Kolkata, India: Just adding some mushrooms could skyrocket the nutritional profile of your plate manifolds, finds new research probing onto the health benefits of the mushrooms.
Mushrooms, which are generally categorized as fungi are a member of the third-food kingdom. In the recent spurt of demand for plant-based entrees, these mysterious beings have gained massive popularity.
This research published in the journal Food Science & Nutrition (January 2021) underscores the reason why mushrooms are being increasingly opted for and popular.
Researchers found, when included at a certain amount, mushrooms were able to heighten the micro-nutritional profile of the serving in several ways, including compensating for the shortfall nutrients like vitamin D, without delivering any fat, sodium, or calories.
To trace what additional health benefits mushrooms bought onto the table, a team of researchers including Dr. Victor L. Fulgoni III and Dr. Sanjiv Agarwal modeled the NHANES or National Health and Nutritional Examination Survey (NHANES) 2011-2016 dietary data with an addition of a mix of white, portabella and crimini mushrooms at a 1:1:1 ration.
Two scenarios were tested with the mushrooms — one, where the mushrooms were UV exposed, and two, where the serving included oyster mushrooms for both 9-18 and 19+ age-group on an 84g or ½ cup equivalent serving.
What was found?
The results found, just the addition of 84 grams of mushroom (white, crimini, and portabella 1:1:1 mix and the oyster mushrooms) increased the serving’s shortfall nutrients like fiber and potassium.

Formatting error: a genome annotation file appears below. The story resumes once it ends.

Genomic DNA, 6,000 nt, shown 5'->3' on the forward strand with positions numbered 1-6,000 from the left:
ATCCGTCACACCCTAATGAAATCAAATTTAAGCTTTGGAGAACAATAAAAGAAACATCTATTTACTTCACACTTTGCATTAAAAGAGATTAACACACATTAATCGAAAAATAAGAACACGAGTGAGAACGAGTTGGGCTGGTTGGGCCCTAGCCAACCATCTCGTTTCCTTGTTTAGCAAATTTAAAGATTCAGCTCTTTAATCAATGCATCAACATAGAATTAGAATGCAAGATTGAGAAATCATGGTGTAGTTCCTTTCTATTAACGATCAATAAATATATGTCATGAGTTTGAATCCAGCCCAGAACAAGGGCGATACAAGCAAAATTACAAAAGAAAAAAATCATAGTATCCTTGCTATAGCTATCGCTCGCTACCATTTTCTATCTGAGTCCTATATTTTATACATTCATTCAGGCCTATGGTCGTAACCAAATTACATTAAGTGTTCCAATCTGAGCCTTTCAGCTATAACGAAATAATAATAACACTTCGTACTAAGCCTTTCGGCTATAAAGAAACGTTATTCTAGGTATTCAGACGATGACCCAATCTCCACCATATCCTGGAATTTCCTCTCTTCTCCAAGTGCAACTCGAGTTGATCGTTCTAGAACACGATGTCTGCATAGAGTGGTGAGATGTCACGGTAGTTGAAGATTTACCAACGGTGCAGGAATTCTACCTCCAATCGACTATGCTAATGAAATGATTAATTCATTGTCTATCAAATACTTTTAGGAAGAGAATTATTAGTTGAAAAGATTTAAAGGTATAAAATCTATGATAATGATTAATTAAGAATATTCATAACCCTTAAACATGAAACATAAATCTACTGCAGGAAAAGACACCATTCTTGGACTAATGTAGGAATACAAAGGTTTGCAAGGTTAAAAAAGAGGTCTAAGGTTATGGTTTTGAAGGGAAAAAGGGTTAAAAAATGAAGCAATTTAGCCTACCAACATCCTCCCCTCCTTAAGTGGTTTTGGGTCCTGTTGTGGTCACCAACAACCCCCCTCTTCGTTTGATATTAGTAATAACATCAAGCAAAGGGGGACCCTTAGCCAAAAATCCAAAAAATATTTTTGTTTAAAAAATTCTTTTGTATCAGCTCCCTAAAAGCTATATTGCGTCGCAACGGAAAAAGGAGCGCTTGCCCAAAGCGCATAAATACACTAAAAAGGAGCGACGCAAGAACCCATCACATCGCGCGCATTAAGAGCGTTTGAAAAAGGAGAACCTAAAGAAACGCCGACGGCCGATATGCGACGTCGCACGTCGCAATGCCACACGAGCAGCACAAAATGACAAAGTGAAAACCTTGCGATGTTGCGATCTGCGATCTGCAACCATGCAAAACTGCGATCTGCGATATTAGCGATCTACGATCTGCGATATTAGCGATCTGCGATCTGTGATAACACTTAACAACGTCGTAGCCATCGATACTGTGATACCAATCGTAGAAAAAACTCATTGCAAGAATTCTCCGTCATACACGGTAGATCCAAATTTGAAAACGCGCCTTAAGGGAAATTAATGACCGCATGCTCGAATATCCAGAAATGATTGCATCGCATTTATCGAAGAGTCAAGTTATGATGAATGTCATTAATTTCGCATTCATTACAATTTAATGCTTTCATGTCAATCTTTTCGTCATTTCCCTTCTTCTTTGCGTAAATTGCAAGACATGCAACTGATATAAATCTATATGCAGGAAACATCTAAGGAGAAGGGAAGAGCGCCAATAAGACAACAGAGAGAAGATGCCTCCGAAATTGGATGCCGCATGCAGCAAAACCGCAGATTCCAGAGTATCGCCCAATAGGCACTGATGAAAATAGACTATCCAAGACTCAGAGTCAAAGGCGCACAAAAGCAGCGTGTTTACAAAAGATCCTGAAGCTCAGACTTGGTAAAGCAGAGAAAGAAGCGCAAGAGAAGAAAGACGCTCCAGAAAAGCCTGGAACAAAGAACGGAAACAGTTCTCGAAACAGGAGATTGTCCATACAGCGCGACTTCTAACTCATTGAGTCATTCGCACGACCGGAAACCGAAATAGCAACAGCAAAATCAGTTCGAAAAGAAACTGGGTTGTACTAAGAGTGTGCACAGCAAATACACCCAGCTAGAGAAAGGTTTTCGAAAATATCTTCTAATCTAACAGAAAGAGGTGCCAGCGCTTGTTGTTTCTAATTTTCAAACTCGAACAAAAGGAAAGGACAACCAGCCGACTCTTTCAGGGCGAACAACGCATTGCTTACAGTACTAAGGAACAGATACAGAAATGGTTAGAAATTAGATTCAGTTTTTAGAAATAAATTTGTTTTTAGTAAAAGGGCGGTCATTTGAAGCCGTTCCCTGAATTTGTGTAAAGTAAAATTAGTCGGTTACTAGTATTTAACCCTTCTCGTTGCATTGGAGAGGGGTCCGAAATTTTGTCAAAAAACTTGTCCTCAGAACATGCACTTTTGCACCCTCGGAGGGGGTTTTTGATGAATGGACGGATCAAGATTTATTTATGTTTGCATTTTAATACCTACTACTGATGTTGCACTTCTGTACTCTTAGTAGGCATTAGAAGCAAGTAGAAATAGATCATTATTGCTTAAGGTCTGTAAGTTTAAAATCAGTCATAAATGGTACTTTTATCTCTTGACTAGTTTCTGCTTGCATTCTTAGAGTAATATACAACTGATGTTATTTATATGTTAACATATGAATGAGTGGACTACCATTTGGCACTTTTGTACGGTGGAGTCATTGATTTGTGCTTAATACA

The addition of the same amount of mushroom also increased the serving’s dietary fiber percentage to 5%-6%, increased copper (24%-32%), phosphorus (6%), potassium (12%-14%), selenium (13%-14%), zinc (5%-6%), riboflavin (13%-15%), niacin (13%-14%), and choline (5%-6%) in both adolescents and adults.
The with a gain of these essential micronutrients, there was not hike in sodium, fat, or calories, the researchers noted. Whereas, traditionally, these nutrients are derived from animal protein, which also does its part in supplying fat, sodium, and calories.
The researchers also noted, when the mushrooms served were exposed to UV light to provide 5 mcg of vitamin D per serving, the Vit D intake limit was met, and slightly exceed the day recommendation value of 98% – 104% for both the age-groups tested.
They also found, serving the commonly used mushrooms exposed to UV-light decreased the population inadequacy for Vitamin D from 95.3% to 52.8% in age group 9-18 years (94.9%) and 19+ (63.6%).
“This research-validated what we already knew that adding mushrooms to your plate is an effective way to reach the dietary goals identified by the DGA,” said Mary Jo Feeney, MS, RD, FADA, and nutrition research coordinator to the Mushroom Council.
“Data from surveys such as NHANES are used to assess nutritional status and its association with health promotion and disease prevention and assist with the formulation of national standards and public health policy (CDC, 2020).”
One of the many
Mushrooms are one of the few foods that are naturally known to contain vitamin D, and mushrooms are the only food that is known to contain vitamin D in the Ailes, For instance, one serving of UV-exposed, raw crimini (80g) white (90g) and mushrooms contains 23.6mcg (118% RDA) and 25.52mcg (128% RDA) of vitamin D, respectively.
Part of the reason why mushrooms have gained increasing popularity in the climate-change and plant-forward movement is because of the presence of nutrients commonly found in meat, beans, and grains and the low environmental footprints this fungus cast.
Some variety of mushrooms are a storehouse of several, immensely needful dietary sources of ergothioneine, tripeptide glutathione Ergothioneine and glutathione contents — all sulfur-containing antioxidant amino acids.
Notably, oyster mushrooms are more prone to these sulfur-containing antioxidants than commonly consumed mushrooms: white button, crimini, or portabella mushrooms.